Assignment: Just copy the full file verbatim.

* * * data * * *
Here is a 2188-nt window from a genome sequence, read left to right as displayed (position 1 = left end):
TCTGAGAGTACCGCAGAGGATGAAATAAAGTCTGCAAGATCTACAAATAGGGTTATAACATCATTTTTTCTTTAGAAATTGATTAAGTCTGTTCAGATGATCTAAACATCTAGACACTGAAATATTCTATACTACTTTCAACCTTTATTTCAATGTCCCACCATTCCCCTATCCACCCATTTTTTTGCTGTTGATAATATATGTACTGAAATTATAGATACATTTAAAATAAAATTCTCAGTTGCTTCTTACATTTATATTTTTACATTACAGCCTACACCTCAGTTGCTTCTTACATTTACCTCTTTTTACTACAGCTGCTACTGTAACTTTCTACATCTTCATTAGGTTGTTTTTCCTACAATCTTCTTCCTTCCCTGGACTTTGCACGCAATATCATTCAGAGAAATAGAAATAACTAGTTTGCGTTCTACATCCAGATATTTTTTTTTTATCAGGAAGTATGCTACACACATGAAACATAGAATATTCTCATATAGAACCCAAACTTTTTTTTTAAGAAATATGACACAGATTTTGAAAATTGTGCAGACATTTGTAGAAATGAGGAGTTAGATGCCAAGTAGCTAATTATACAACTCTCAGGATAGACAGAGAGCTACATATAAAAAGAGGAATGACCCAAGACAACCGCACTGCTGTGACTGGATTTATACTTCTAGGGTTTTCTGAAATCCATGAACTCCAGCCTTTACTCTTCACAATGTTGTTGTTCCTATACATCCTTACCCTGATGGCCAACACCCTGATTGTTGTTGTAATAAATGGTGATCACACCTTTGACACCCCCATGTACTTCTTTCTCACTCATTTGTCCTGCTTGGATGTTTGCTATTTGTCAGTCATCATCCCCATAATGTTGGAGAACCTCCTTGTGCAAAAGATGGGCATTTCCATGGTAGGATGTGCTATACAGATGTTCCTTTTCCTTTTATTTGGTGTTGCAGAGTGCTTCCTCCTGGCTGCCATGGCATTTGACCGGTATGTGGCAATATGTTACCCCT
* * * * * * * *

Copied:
Here is a 2188-nt window from a genome sequence, read left to right as displayed (position 1 = left end):
TCTGAGAGTACCGCAGAGGATGAAATAAAGTCTGCAAGATCTACAAATAGGGTTATAACATCATTTTTTCTTTAGAAATTGATTAAGTCTGTTCAGATGATCTAAACATCTAGACACTGAAATATTCTATACTACTTTCAACCTTTATTTCAATGTCCCACCATTCCCCTATCCACCCATTTTTTTGCTGTTGATAATATATGTACTGAAATTATAGATACATTTAAAATAAAATTCTCAGTTGCTTCTTACATTTATATTTTTACATTACAGCCTACACCTCAGTTGCTTCTTACATTTACCTCTTTTTACTACAGCTGCTACTGTAACTTTCTACATCTTCATTAGGTTGTTTTTCCTACAATCTTCTTCCTTCCCTGGACTTTGCACGCAATATCATTCAGAGAAATAGAAATAACTAGTTTGCGTTCTACATCCAGATATTTTTTTTTTATCAGGAAGTATGCTACACACATGAAACATAGAATATTCTCATATAGAACCCAAACTTTTTTTTTAAGAAATATGACACAGATTTTGAAAATTGTGCAGACATTTGTAGAAATGAGGAGTTAGATGCCAAGTAGCTAATTATACAACTCTCAGGATAGACAGAGAGCTACATATAAAAAGAGGAATGACCCAAGACAACCGCACTGCTGTGACTGGATTTATACTTCTAGGGTTTTCTGAAATCCATGAACTCCAGCCTTTACTCTTCACAATGTTGTTGTTCCTATACATCCTTACCCTGATGGCCAACACCCTGATTGTTGTTGTAATAAATGGTGATCACACCTTTGACACCCCCATGTACTTCTTTCTCACTCATTTGTCCTGCTTGGATGTTTGCTATTTGTCAGTCATCATCCCCATAATGTTGGAGAACCTCCTTGTGCAAAAGATGGGCATTTCCATGGTAGGATGTGCTATACAGATGTTCCTTTTCCTTTTATTTGGTGTTGCAGAGTGCTTCCTCCTGGCTGCCATGGCATTTGACCGGTATGTGGCAATATGTTACCCCT